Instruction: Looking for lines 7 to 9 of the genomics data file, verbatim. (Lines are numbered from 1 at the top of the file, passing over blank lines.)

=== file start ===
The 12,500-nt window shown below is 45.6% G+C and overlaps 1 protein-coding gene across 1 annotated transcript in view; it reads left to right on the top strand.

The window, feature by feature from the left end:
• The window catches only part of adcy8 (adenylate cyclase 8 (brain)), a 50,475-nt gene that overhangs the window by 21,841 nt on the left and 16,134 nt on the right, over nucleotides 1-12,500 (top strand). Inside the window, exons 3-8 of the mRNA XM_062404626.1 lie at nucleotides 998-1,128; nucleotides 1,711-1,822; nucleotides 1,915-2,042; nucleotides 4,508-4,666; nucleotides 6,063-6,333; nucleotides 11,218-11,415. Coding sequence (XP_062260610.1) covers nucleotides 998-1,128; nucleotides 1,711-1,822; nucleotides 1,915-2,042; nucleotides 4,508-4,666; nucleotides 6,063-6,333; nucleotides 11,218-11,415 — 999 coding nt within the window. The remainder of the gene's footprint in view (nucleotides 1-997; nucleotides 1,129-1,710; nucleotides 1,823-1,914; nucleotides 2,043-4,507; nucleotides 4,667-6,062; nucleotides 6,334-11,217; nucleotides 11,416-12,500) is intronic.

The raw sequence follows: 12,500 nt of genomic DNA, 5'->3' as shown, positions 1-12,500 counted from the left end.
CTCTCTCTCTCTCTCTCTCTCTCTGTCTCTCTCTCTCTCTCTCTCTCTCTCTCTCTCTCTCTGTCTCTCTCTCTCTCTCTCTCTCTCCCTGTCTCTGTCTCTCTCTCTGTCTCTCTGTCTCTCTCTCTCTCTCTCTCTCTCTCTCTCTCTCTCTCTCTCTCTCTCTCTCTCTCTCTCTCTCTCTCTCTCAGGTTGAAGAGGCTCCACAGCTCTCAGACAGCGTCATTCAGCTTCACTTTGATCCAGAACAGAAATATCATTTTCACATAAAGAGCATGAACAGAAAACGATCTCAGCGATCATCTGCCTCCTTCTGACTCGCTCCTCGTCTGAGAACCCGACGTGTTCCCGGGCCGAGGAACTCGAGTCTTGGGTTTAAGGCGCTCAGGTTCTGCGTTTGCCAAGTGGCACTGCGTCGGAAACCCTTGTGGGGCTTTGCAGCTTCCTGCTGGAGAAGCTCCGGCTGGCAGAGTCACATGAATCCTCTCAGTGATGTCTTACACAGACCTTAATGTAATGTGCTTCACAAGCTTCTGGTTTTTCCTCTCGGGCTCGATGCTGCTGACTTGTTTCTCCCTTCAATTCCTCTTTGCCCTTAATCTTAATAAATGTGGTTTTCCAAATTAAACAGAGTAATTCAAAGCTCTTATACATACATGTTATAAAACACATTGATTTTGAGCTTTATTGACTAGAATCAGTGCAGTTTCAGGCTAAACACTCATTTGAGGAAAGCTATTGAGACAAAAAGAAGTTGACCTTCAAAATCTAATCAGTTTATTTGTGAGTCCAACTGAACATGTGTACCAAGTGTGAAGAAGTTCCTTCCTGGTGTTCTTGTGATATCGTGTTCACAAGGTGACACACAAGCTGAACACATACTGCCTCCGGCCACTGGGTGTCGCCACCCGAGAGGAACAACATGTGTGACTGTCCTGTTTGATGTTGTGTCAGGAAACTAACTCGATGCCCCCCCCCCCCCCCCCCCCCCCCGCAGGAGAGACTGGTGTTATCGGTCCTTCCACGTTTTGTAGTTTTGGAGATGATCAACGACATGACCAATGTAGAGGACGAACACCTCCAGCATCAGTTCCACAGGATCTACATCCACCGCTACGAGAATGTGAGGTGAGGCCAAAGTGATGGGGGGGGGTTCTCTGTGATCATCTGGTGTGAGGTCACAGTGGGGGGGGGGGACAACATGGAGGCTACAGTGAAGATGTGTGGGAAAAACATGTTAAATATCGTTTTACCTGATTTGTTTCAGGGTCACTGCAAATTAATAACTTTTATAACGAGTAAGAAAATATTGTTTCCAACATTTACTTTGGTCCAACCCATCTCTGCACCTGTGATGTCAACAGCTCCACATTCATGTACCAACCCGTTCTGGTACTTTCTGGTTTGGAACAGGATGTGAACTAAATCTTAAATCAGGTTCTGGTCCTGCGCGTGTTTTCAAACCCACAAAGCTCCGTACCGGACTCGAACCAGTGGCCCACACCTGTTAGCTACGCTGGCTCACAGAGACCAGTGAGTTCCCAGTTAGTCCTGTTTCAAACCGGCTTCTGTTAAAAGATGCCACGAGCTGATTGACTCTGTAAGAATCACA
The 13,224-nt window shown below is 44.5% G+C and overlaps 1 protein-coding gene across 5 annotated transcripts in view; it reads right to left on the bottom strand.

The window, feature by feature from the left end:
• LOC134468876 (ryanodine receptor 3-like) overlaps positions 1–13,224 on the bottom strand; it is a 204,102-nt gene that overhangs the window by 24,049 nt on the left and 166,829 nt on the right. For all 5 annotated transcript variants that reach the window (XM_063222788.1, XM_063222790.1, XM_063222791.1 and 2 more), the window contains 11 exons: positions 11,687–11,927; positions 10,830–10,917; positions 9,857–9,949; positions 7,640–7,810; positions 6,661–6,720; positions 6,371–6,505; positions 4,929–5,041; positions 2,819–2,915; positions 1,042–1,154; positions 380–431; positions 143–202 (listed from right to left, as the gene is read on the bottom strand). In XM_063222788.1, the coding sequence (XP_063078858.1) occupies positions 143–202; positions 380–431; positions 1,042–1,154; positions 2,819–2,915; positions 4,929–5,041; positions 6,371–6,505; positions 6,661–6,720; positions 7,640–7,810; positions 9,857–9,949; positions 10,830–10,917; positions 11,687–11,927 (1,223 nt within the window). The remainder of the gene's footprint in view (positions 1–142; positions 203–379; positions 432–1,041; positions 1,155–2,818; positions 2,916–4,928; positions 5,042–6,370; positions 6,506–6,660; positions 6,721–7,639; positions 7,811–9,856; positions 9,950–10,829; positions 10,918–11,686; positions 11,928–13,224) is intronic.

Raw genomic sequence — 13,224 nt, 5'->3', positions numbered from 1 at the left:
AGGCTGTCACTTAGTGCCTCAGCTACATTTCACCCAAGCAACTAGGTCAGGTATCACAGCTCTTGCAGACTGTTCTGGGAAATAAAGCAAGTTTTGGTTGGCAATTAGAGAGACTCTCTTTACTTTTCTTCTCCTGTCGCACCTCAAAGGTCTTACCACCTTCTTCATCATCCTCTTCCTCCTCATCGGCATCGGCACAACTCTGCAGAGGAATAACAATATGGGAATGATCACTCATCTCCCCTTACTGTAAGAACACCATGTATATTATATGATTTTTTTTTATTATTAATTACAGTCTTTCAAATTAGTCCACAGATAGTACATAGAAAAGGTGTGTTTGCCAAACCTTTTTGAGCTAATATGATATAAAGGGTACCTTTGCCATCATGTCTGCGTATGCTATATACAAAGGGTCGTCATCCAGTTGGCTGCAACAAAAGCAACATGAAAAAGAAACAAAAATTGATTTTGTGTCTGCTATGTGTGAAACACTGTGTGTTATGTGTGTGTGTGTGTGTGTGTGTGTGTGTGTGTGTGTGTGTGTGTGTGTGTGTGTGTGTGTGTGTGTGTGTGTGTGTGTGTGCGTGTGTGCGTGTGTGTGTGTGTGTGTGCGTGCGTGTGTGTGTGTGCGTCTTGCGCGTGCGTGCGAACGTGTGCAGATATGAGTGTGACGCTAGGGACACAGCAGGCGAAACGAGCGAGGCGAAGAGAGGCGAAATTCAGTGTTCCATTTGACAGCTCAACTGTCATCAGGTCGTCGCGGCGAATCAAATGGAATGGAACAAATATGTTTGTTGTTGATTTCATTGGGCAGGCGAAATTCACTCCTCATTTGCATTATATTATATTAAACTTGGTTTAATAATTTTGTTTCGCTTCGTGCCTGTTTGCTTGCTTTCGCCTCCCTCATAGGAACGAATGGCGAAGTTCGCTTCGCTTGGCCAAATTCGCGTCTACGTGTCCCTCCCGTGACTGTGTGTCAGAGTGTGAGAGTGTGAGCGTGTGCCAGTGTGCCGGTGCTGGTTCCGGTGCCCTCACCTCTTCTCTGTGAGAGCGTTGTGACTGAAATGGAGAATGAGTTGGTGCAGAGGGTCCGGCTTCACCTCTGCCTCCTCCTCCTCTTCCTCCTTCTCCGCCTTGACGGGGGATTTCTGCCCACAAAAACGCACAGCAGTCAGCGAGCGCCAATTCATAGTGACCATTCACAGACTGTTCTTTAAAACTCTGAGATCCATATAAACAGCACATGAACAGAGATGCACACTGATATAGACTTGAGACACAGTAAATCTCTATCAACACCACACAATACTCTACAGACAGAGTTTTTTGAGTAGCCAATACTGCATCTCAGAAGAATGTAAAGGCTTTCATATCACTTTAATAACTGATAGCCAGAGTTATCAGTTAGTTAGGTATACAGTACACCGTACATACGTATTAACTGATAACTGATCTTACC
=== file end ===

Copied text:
The window, feature by feature from the left end:
• LOC134468876 (ryanodine receptor 3-like) overlaps positions 1–13,224 on the bottom strand; it is a 204,102-nt gene that overhangs the window by 24,049 nt on the left and 166,829 nt on the right. For all 5 annotated transcript variants that reach the window (XM_063222788.1, XM_063222790.1, XM_063222791.1 and 2 more), the window contains 11 exons: positions 11,687–11,927; positions 10,830–10,917; positions 9,857–9,949; positions 7,640–7,810; positions 6,661–6,720; positions 6,371–6,505; positions 4,929–5,041; positions 2,819–2,915; positions 1,042–1,154; positions 380–431; positions 143–202 (listed from right to left, as the gene is read on the bottom strand). In XM_063222788.1, the coding sequence (XP_063078858.1) occupies positions 143–202; positions 380–431; positions 1,042–1,154; positions 2,819–2,915; positions 4,929–5,041; positions 6,371–6,505; positions 6,661–6,720; positions 7,640–7,810; positions 9,857–9,949; positions 10,830–10,917; positions 11,687–11,927 (1,223 nt within the window). The remainder of the gene's footprint in view (positions 1–142; positions 203–379; positions 432–1,041; positions 1,155–2,818; positions 2,916–4,928; positions 5,042–6,370; positions 6,506–6,660; positions 6,721–7,639; positions 7,811–9,856; positions 9,950–10,829; positions 10,918–11,686; positions 11,928–13,224) is intronic.

Raw genomic sequence — 13,224 nt, 5'->3', positions numbered from 1 at the left: